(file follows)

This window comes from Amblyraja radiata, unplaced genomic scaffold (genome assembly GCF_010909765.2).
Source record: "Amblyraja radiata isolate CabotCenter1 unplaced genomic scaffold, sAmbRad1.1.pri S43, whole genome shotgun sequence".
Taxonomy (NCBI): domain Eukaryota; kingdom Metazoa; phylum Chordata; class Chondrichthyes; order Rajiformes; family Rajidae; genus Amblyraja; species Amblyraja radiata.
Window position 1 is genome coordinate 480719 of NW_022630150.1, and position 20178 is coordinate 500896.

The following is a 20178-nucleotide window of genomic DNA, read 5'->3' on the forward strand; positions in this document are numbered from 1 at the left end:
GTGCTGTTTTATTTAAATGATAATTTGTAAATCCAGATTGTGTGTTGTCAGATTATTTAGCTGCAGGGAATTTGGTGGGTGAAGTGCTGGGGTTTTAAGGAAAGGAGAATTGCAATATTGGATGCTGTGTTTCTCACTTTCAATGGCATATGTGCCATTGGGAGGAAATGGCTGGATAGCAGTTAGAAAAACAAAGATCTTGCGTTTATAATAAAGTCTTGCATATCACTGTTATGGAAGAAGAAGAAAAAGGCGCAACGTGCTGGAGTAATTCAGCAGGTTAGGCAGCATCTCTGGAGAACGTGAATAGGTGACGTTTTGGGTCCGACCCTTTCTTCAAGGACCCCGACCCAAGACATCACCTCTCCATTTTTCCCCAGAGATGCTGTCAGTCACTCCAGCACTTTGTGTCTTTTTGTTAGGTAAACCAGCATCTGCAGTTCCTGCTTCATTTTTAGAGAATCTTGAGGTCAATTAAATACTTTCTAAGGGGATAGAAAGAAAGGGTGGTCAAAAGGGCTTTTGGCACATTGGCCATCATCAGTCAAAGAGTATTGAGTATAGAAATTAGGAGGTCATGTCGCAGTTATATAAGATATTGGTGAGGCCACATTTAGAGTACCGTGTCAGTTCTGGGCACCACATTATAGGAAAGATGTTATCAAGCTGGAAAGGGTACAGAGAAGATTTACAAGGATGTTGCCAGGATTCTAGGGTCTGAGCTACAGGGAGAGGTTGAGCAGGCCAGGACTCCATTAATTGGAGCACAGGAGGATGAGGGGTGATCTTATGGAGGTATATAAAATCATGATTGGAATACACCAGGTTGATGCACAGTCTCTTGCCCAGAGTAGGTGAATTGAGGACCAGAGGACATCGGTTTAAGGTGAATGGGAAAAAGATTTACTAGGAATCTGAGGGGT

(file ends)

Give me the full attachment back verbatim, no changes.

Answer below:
This window comes from Amblyraja radiata, unplaced genomic scaffold (genome assembly GCF_010909765.2).
Source record: "Amblyraja radiata isolate CabotCenter1 unplaced genomic scaffold, sAmbRad1.1.pri S43, whole genome shotgun sequence".
Taxonomy (NCBI): domain Eukaryota; kingdom Metazoa; phylum Chordata; class Chondrichthyes; order Rajiformes; family Rajidae; genus Amblyraja; species Amblyraja radiata.
Window position 1 is genome coordinate 480719 of NW_022630150.1, and position 20178 is coordinate 500896.

The following is a 20178-nucleotide window of genomic DNA, read 5'->3' on the forward strand; positions in this document are numbered from 1 at the left end:
GTGCTGTTTTATTTAAATGATAATTTGTAAATCCAGATTGTGTGTTGTCAGATTATTTAGCTGCAGGGAATTTGGTGGGTGAAGTGCTGGGGTTTTAAGGAAAGGAGAATTGCAATATTGGATGCTGTGTTTCTCACTTTCAATGGCATATGTGCCATTGGGAGGAAATGGCTGGATAGCAGTTAGAAAAACAAAGATCTTGCGTTTATAATAAAGTCTTGCATATCACTGTTATGGAAGAAGAAGAAAAAGGCGCAACGTGCTGGAGTAATTCAGCAGGTTAGGCAGCATCTCTGGAGAACGTGAATAGGTGACGTTTTGGGTCCGACCCTTTCTTCAAGGACCCCGACCCAAGACATCACCTCTCCATTTTTCCCCAGAGATGCTGTCAGTCACTCCAGCACTTTGTGTCTTTTTGTTAGGTAAACCAGCATCTGCAGTTCCTGCTTCATTTTTAGAGAATCTTGAGGTCAATTAAATACTTTCTAAGGGGATAGAAAGAAAGGGTGGTCAAAAGGGCTTTTGGCACATTGGCCATCATCAGTCAAAGAGTATTGAGTATAGAAATTAGGAGGTCATGTCGCAGTTATATAAGATATTGGTGAGGCCACATTTAGAGTACCGTGTCAGTTCTGGGCACCACATTATAGGAAAGATGTTATCAAGCTGGAAAGGGTACAGAGAAGATTTACAAGGATGTTGCCAGGATTCTAGGGTCTGAGCTACAGGGAGAGGTTGAGCAGGCCAGGACTCCATTAATTGGAGCACAGGAGGATGAGGGGTGATCTTATGGAGGTATATAAAATCATGATTGGAATACACCAGGTTGATGCACAGTCTCTTGCCCAGAGTAGGTGAATTGAGGACCAGAGGACATCGGTTTAAGGTGAATGGGAAAAAGATTTACTAGGAATCTGAGGGGT